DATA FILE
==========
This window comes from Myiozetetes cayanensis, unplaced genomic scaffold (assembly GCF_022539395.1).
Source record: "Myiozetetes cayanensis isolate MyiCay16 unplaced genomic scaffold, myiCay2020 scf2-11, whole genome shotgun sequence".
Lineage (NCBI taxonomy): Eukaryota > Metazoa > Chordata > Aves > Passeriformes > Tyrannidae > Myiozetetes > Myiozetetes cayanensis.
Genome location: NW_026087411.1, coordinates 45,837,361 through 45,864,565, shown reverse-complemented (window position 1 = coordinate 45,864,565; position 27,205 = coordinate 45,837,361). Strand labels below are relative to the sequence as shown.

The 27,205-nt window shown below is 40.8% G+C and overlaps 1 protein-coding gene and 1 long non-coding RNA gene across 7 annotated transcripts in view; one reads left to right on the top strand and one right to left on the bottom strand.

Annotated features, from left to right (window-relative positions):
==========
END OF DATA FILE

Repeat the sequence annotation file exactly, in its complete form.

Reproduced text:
This window comes from Myiozetetes cayanensis, unplaced genomic scaffold (assembly GCF_022539395.1).
Source record: "Myiozetetes cayanensis isolate MyiCay16 unplaced genomic scaffold, myiCay2020 scf2-11, whole genome shotgun sequence".
Lineage (NCBI taxonomy): Eukaryota > Metazoa > Chordata > Aves > Passeriformes > Tyrannidae > Myiozetetes > Myiozetetes cayanensis.
Genome location: NW_026087411.1, coordinates 45,837,361 through 45,864,565, shown reverse-complemented (window position 1 = coordinate 45,864,565; position 27,205 = coordinate 45,837,361). Strand labels below are relative to the sequence as shown.

The 27,205-nt window shown below is 40.8% G+C and overlaps 1 protein-coding gene and 1 long non-coding RNA gene across 7 annotated transcripts in view; one reads left to right on the top strand and one right to left on the bottom strand.

Annotated features, from left to right (window-relative positions):